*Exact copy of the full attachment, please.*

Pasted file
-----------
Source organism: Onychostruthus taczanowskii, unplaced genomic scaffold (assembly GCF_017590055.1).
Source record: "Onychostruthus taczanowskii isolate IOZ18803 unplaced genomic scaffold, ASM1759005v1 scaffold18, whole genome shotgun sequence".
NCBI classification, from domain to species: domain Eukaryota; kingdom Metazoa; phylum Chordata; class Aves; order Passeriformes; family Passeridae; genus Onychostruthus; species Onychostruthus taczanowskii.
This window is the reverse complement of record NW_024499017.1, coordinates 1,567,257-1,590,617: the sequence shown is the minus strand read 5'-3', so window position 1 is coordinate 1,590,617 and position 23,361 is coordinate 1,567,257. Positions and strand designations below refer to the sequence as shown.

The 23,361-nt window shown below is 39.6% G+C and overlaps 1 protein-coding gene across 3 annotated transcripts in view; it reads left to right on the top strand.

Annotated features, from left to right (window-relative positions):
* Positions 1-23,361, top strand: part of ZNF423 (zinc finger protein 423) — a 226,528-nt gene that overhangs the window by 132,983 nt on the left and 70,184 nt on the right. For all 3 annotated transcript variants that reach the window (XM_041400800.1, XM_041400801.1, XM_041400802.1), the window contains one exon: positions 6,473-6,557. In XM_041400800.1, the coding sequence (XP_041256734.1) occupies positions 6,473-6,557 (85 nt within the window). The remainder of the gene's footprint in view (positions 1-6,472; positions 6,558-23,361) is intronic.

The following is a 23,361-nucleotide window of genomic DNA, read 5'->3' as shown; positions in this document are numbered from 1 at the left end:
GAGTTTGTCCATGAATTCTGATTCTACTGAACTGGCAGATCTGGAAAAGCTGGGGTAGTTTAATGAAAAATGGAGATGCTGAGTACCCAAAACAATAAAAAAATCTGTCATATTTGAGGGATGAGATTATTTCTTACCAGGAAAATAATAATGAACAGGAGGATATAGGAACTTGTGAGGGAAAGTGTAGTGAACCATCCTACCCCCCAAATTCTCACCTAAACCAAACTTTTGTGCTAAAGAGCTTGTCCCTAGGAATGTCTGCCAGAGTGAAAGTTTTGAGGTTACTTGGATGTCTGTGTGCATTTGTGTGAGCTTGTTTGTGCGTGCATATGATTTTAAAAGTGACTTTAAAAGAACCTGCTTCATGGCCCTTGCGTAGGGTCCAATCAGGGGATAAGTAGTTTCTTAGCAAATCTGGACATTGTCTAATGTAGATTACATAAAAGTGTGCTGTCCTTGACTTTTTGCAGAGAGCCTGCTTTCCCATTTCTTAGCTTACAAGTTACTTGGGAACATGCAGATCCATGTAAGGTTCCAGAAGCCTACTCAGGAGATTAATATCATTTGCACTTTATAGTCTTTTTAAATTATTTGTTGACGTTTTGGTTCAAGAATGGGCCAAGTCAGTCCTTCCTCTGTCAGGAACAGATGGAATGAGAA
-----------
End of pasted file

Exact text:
Source organism: Onychostruthus taczanowskii, unplaced genomic scaffold (assembly GCF_017590055.1).
Source record: "Onychostruthus taczanowskii isolate IOZ18803 unplaced genomic scaffold, ASM1759005v1 scaffold18, whole genome shotgun sequence".
NCBI classification, from domain to species: domain Eukaryota; kingdom Metazoa; phylum Chordata; class Aves; order Passeriformes; family Passeridae; genus Onychostruthus; species Onychostruthus taczanowskii.
This window is the reverse complement of record NW_024499017.1, coordinates 1,567,257-1,590,617: the sequence shown is the minus strand read 5'-3', so window position 1 is coordinate 1,590,617 and position 23,361 is coordinate 1,567,257. Positions and strand designations below refer to the sequence as shown.

The 23,361-nt window shown below is 39.6% G+C and overlaps 1 protein-coding gene across 3 annotated transcripts in view; it reads left to right on the top strand.

Annotated features, from left to right (window-relative positions):
* Positions 1-23,361, top strand: part of ZNF423 (zinc finger protein 423) — a 226,528-nt gene that overhangs the window by 132,983 nt on the left and 70,184 nt on the right. For all 3 annotated transcript variants that reach the window (XM_041400800.1, XM_041400801.1, XM_041400802.1), the window contains one exon: positions 6,473-6,557. In XM_041400800.1, the coding sequence (XP_041256734.1) occupies positions 6,473-6,557 (85 nt within the window). The remainder of the gene's footprint in view (positions 1-6,472; positions 6,558-23,361) is intronic.

The following is a 23,361-nucleotide window of genomic DNA, read 5'->3' as shown; positions in this document are numbered from 1 at the left end:
GAGTTTGTCCATGAATTCTGATTCTACTGAACTGGCAGATCTGGAAAAGCTGGGGTAGTTTAATGAAAAATGGAGATGCTGAGTACCCAAAACAATAAAAAAATCTGTCATATTTGAGGGATGAGATTATTTCTTACCAGGAAAATAATAATGAACAGGAGGATATAGGAACTTGTGAGGGAAAGTGTAGTGAACCATCCTACCCCCCAAATTCTCACCTAAACCAAACTTTTGTGCTAAAGAGCTTGTCCCTAGGAATGTCTGCCAGAGTGAAAGTTTTGAGGTTACTTGGATGTCTGTGTGCATTTGTGTGAGCTTGTTTGTGCGTGCATATGATTTTAAAAGTGACTTTAAAAGAACCTGCTTCATGGCCCTTGCGTAGGGTCCAATCAGGGGATAAGTAGTTTCTTAGCAAATCTGGACATTGTCTAATGTAGATTACATAAAAGTGTGCTGTCCTTGACTTTTTGCAGAGAGCCTGCTTTCCCATTTCTTAGCTTACAAGTTACTTGGGAACATGCAGATCCATGTAAGGTTCCAGAAGCCTACTCAGGAGATTAATATCATTTGCACTTTATAGTCTTTTTAAATTATTTGTTGACGTTTTGGTTCAAGAATGGGCCAAGTCAGTCCTTCCTCTGTCAGGAACAGATGGAATGAGAA